An Incredible masterpiece of metalsmithing by the brilliant contemporary Navajo jeweler, Mckee Platero. Platero, who makes only a very small amount of jewelry annually, is somewhat of a Southwestern cult favorite. Every piece he makes is snapped up immediately by an enthusiastic cadre of international collectors and dealers. He does not participate in public exhibitions and is not represented by galleries.

Platero’s extraordinary jewelry combines outstanding technical mastery, a deep sense of Navajo tradition and a highly personal and modern aesthetic vision. They are always and immediately identifiable as Mckee Platero pieces. This technical mastery, tradition and personal vision are exactly what characterize this outstanding necklace. First, is its unprecedented degree of technical difficulty. Working in brass is many times more difficult than working in silver. We don’t know of another southwestern jeweler who would even consider attempting to create such a large-scale, completely handmade piece in brass today.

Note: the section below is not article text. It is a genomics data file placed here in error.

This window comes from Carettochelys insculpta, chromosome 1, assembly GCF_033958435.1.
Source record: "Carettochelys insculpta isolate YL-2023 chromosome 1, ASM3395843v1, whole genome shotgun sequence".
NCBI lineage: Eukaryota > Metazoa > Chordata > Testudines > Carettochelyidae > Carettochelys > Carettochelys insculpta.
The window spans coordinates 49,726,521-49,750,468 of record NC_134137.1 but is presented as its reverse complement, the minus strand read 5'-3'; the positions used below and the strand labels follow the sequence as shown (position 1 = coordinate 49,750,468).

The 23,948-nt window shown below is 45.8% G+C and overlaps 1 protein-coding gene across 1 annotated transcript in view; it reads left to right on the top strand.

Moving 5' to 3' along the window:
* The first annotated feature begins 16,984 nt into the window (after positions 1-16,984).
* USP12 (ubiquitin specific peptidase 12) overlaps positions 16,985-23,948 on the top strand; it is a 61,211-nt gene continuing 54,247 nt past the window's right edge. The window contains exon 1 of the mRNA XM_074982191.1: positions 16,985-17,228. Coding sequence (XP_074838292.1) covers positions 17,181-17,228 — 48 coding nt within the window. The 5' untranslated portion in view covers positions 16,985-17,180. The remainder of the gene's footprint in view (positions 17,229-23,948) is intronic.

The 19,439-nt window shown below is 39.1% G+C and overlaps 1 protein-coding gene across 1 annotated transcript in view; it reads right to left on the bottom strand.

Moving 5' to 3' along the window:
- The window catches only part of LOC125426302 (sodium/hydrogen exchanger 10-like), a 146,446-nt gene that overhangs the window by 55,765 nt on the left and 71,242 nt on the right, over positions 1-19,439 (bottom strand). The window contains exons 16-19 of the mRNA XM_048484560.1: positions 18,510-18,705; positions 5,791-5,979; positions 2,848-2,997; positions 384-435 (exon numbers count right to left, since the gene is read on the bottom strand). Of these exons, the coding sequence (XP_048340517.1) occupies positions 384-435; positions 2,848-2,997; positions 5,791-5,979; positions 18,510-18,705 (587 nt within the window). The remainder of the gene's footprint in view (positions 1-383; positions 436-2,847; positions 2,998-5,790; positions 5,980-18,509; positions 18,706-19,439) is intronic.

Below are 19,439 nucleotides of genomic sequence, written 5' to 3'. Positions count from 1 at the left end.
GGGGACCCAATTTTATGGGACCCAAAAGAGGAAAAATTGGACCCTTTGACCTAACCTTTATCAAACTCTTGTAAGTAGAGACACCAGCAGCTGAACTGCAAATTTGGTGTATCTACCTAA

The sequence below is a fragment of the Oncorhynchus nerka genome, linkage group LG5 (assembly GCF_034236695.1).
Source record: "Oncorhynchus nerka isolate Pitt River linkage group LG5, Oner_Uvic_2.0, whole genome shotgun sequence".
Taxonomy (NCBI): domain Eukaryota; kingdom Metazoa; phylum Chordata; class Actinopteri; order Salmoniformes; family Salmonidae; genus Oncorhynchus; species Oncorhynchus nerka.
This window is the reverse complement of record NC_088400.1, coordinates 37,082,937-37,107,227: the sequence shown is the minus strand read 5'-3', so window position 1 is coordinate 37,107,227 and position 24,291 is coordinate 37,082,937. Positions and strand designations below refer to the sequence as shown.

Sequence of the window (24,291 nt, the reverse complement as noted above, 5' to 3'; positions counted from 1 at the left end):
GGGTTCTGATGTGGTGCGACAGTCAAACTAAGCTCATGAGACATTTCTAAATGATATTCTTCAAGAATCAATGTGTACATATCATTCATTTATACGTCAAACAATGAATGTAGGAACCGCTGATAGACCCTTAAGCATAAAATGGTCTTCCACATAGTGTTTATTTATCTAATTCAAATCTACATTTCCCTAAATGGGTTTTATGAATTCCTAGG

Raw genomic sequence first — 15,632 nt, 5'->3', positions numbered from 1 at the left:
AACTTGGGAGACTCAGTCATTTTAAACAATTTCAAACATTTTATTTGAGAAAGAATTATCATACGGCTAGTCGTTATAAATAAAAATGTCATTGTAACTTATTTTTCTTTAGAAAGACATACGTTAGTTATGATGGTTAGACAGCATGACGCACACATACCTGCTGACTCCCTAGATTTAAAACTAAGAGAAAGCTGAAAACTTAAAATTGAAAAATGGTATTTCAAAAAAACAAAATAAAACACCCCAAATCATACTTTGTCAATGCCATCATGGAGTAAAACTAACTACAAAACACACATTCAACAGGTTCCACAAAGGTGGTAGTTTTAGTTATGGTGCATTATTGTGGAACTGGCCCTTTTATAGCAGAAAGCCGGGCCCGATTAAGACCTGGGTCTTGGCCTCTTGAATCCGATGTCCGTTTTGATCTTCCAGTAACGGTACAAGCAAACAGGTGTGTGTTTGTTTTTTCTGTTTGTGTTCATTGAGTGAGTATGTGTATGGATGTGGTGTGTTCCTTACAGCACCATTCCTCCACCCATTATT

It takes amazing strength and patience just to work the materials.

The use of brass is a strong nod to Navajo tradition and history in that brass and copper predate the use of silver in Navajo jewelry. Brass and copper pieces were first made in the 1870’s and 1880’s from found materials such as pots and pans, shell casings and telegraph wire before Navajo smiths could commonly afford or obtain silver.

Last but hardly least, is the artistic excellence evident in this piece-the gorgeous, profuse stamp and chisel work and rich detail in each of the 52 handwrought beads, every one of the eight crosses and the large cross pendant. The necklace measures 15 1/2” from the top of the wrap to the bottom of the central pendant, measured while lying flat. Bead diameter is 1/2”. The small cross pendants are 2 1/2” long and 1 1/2” wide, the large cross pendant is 3 1/2” long and 2” wide.  The necklace is signed “MP” and stamped with the artist’s insignia of three dots on the back of the large pendant. This is an unbelievable masterpiece, the likes of which will not be seen again.


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A rare and remarkable Navajo brass dragonfly cross necklace by McKee Platero, circa 1990’s

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